While the investors fund the artificial demand for the token, another team fuels the disinformation campaign, trumpeting non-existent use cases or completely false details about the token. With social media and instant messaging apps, marketing the good word about the token is easier. Platforms like Telegram, Twitter, Facebook, and YouTube have become breeding grounds for these marketers.
These marketers use famous people to help sell the tokens because they want to get people interested. Fear of missing out (FOMO) is what makes this scam work, so outside investors and traders rush to buy the token. The price crashes as investors realize too late that they invested in a scam.
How to spot crypto pump and dump
Generally, the first step to spot a bad investment is to do your own research. Look up the token, read the white paper, check the exchanges on which it is listed, the order book, and the token timeline. If it's too good to be true and has no clear purpose or utility, it's most likely a scam.
Second, an investor should understand that scams are modelled by psychological tricks. It's important to understand if FOMO is contributing to your decision on whether to invest or not. Always be self-aware. Are you investing because you don't want to miss out? Well, you may end up holding an empty bag.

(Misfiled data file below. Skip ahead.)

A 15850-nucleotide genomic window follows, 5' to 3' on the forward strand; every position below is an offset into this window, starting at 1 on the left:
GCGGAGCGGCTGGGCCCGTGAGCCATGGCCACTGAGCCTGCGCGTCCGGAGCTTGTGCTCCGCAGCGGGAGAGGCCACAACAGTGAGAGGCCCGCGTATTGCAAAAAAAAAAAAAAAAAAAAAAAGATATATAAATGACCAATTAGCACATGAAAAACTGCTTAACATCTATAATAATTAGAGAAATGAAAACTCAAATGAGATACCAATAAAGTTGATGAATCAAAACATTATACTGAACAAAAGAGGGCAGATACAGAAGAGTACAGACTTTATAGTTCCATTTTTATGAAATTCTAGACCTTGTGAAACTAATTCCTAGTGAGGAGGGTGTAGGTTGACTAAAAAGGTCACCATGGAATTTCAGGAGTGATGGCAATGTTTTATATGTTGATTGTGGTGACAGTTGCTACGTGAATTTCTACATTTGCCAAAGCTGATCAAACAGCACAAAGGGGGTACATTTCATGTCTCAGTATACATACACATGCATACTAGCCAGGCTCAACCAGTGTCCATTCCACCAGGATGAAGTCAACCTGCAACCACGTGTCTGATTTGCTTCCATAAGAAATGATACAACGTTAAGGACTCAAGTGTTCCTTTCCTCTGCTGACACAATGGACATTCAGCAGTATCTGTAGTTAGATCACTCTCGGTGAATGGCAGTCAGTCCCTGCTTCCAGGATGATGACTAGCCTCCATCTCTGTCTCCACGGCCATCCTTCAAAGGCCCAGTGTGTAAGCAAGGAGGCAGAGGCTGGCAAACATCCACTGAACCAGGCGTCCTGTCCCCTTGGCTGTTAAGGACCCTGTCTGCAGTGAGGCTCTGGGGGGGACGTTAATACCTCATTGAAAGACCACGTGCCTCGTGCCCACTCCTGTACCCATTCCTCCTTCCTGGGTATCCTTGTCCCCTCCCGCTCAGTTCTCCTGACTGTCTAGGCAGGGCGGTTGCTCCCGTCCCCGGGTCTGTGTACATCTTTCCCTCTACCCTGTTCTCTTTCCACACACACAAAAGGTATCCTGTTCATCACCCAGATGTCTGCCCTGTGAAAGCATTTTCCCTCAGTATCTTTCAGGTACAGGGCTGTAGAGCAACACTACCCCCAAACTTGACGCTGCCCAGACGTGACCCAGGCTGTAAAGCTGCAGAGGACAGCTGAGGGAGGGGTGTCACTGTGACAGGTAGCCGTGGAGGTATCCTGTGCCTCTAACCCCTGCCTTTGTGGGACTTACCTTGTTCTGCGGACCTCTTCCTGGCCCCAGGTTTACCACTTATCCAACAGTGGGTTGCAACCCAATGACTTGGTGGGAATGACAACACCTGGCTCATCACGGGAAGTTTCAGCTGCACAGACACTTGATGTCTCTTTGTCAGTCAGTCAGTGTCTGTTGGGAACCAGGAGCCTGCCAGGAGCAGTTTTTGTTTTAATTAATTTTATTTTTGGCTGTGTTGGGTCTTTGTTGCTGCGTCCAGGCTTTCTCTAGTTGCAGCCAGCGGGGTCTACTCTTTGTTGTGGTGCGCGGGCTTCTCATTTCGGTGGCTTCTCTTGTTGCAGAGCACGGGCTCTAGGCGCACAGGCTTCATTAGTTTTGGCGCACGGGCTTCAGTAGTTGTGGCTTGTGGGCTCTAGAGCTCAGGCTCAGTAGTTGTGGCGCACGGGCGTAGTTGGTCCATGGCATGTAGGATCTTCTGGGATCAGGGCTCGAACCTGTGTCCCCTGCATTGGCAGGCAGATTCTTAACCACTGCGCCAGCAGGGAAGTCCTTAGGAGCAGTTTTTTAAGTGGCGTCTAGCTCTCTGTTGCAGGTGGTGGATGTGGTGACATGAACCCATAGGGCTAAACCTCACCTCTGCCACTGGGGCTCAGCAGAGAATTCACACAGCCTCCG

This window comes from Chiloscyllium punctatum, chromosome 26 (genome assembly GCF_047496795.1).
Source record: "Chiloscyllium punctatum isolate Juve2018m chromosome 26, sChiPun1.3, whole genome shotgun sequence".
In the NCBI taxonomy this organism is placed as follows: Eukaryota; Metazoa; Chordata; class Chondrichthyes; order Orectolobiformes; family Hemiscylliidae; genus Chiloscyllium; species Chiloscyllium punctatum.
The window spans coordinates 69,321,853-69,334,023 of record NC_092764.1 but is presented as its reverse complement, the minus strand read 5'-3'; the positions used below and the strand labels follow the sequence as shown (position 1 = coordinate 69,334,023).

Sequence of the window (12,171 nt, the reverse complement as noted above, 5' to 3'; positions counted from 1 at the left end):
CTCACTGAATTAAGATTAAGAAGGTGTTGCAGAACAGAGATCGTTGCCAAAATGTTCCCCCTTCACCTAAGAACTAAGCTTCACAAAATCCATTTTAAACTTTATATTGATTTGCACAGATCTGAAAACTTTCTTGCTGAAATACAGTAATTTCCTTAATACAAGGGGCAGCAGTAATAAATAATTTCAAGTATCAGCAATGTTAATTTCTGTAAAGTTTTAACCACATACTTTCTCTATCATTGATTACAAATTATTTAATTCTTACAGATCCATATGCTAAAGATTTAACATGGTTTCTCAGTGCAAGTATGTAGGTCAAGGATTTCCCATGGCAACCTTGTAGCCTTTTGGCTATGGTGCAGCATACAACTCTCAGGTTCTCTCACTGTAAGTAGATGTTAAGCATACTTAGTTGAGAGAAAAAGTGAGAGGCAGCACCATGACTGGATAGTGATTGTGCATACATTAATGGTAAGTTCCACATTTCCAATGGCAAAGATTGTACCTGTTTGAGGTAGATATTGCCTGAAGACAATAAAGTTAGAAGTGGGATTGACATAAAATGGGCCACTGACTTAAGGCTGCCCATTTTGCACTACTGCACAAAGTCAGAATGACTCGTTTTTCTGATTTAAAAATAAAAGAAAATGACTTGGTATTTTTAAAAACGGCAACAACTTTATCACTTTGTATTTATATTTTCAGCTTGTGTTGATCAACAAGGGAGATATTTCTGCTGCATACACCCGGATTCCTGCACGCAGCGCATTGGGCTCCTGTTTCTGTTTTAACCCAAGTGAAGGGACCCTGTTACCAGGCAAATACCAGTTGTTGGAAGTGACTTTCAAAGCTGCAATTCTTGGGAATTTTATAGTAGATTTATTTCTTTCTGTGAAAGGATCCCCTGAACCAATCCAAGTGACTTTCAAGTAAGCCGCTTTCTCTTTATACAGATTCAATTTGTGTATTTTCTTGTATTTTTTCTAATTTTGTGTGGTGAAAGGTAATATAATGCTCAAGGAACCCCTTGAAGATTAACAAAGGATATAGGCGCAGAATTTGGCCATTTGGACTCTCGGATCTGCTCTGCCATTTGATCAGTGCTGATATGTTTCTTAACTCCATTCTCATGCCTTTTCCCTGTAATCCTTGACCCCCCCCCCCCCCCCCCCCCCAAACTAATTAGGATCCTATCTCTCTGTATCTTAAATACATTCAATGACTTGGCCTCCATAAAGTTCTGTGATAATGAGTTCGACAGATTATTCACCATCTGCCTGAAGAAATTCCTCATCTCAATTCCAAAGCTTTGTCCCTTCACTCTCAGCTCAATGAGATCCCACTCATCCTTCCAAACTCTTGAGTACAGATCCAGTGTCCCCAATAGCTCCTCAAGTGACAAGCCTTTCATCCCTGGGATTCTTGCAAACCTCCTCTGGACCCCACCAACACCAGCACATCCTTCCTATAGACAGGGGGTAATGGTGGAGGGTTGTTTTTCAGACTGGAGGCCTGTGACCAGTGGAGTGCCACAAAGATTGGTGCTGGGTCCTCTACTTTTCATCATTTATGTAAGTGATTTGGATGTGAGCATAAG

Last year, some anonymous developers launched the SQUID token, riding on the success of the Netflix hit show Squid Game. Before the pump, SQUID was worth about two cents. Soon after the marketing ploy hit, the coin went from $0.01 to $38 within a week. The perpetrators rode on the FOMO and made off with $12 million. Invest in various tokens. Only invest your money after you have carefully evaluated a project. If it crashes, take your money out while there's still time.
Another psychological trick these fraudsters use to ensnare you is the idea that everyone in a pump group is an insider. The truth is, as Coffeezilla puts it, “there is an insider within an insider club in all of these pump and dumps." "Only true insiders are aware of the pump and dump signals before others."
If you're not a founding member of the token community, your investment will only amount to zero. Why is a fashion influencer suddenly talking about some cryptocurrency? Your answer: it's most likely a scam. Influencers and celebrities are a major part of legitimizing a scam token. Their reputation (though paid for) is staked as a reason to buy.
A sudden spike in the price of a relatively unknown coin points to the "pump phase" of the coin. You can see on the price chart a sharp price hike. This is a red flag.
The unregulated crypto industry opens the door for fraudulent players in the market. The high and fast profits from these pump and dump schemes entice scammers to take advantage of unsuspecting investors.
A vigilant investor knows to always be on the lookout for these scam schemes. You don't invest more than you're willing to lose while spreading your investment across different tokens. Only invest your money after you have carefully evaluated a project. If it crashes, take your money out while there's still time.
Author: Ibrahim Anifowoshe
Ibrahim is a writer with extensive experience writing about the crypto industry. He has reported widely and written educational content on the space.